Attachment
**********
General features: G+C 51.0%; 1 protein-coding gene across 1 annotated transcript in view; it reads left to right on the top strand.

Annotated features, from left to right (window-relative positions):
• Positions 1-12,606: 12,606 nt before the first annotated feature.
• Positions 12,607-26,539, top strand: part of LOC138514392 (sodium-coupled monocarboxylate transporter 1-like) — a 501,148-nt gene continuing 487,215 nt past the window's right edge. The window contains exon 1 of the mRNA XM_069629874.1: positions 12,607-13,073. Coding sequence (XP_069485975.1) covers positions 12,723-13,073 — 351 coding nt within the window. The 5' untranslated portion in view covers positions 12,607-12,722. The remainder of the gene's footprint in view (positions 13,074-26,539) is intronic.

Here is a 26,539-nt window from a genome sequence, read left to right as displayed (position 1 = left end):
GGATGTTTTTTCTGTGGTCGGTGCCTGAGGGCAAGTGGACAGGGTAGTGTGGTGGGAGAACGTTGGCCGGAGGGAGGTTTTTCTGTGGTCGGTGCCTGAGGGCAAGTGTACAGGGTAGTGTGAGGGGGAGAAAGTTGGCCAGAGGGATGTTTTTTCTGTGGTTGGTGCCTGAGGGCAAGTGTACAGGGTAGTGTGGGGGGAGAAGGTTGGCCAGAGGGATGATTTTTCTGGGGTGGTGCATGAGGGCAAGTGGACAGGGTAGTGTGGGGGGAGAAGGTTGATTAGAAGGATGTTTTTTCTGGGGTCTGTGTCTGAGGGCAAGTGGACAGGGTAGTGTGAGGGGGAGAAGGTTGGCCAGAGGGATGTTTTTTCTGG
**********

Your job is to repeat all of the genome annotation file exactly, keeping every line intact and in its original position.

General features: G+C 51.0%; 1 protein-coding gene across 1 annotated transcript in view; it reads left to right on the top strand.

Annotated features, from left to right (window-relative positions):
• Positions 1-12,606: 12,606 nt before the first annotated feature.
• Positions 12,607-26,539, top strand: part of LOC138514392 (sodium-coupled monocarboxylate transporter 1-like) — a 501,148-nt gene continuing 487,215 nt past the window's right edge. The window contains exon 1 of the mRNA XM_069629874.1: positions 12,607-13,073. Coding sequence (XP_069485975.1) covers positions 12,723-13,073 — 351 coding nt within the window. The 5' untranslated portion in view covers positions 12,607-12,722. The remainder of the gene's footprint in view (positions 13,074-26,539) is intronic.

Here is a 26,539-nt window from a genome sequence, read left to right as displayed (position 1 = left end):
GGATGTTTTTTCTGTGGTCGGTGCCTGAGGGCAAGTGGACAGGGTAGTGTGGTGGGAGAACGTTGGCCGGAGGGAGGTTTTTCTGTGGTCGGTGCCTGAGGGCAAGTGTACAGGGTAGTGTGAGGGGGAGAAAGTTGGCCAGAGGGATGTTTTTTCTGTGGTTGGTGCCTGAGGGCAAGTGTACAGGGTAGTGTGGGGGGAGAAGGTTGGCCAGAGGGATGATTTTTCTGGGGTGGTGCATGAGGGCAAGTGGACAGGGTAGTGTGGGGGGAGAAGGTTGATTAGAAGGATGTTTTTTCTGGGGTCTGTGTCTGAGGGCAAGTGGACAGGGTAGTGTGAGGGGGAGAAGGTTGGCCAGAGGGATGTTTTTTCTGG